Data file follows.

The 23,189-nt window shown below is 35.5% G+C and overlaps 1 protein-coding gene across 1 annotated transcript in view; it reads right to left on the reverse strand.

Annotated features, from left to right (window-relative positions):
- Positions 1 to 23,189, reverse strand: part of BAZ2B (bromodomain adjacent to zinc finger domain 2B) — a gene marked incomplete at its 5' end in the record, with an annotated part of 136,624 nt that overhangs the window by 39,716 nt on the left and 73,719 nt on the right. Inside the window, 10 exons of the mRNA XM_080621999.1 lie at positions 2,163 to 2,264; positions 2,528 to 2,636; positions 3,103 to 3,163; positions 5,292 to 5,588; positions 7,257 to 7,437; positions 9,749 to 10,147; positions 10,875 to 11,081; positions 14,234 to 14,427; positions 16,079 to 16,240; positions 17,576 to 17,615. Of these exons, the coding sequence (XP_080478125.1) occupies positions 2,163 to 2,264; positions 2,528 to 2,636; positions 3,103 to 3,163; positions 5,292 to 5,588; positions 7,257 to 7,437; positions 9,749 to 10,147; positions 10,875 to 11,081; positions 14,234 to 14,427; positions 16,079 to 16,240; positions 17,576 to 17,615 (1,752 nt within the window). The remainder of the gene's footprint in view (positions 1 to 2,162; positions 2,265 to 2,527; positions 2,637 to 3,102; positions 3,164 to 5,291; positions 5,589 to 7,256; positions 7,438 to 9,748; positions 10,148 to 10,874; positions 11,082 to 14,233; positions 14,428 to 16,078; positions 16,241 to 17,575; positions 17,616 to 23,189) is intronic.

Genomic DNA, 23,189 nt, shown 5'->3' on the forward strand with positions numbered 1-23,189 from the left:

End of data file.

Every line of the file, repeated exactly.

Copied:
The 23,189-nt window shown below is 35.5% G+C and overlaps 1 protein-coding gene across 1 annotated transcript in view; it reads right to left on the reverse strand.

Annotated features, from left to right (window-relative positions):
- Positions 1 to 23,189, reverse strand: part of BAZ2B (bromodomain adjacent to zinc finger domain 2B) — a gene marked incomplete at its 5' end in the record, with an annotated part of 136,624 nt that overhangs the window by 39,716 nt on the left and 73,719 nt on the right. Inside the window, 10 exons of the mRNA XM_080621999.1 lie at positions 2,163 to 2,264; positions 2,528 to 2,636; positions 3,103 to 3,163; positions 5,292 to 5,588; positions 7,257 to 7,437; positions 9,749 to 10,147; positions 10,875 to 11,081; positions 14,234 to 14,427; positions 16,079 to 16,240; positions 17,576 to 17,615. Of these exons, the coding sequence (XP_080478125.1) occupies positions 2,163 to 2,264; positions 2,528 to 2,636; positions 3,103 to 3,163; positions 5,292 to 5,588; positions 7,257 to 7,437; positions 9,749 to 10,147; positions 10,875 to 11,081; positions 14,234 to 14,427; positions 16,079 to 16,240; positions 17,576 to 17,615 (1,752 nt within the window). The remainder of the gene's footprint in view (positions 1 to 2,162; positions 2,265 to 2,527; positions 2,637 to 3,102; positions 3,164 to 5,291; positions 5,589 to 7,256; positions 7,438 to 9,748; positions 10,148 to 10,874; positions 11,082 to 14,233; positions 14,428 to 16,078; positions 16,241 to 17,575; positions 17,616 to 23,189) is intronic.

Genomic DNA, 23,189 nt, shown 5'->3' on the forward strand with positions numbered 1-23,189 from the left: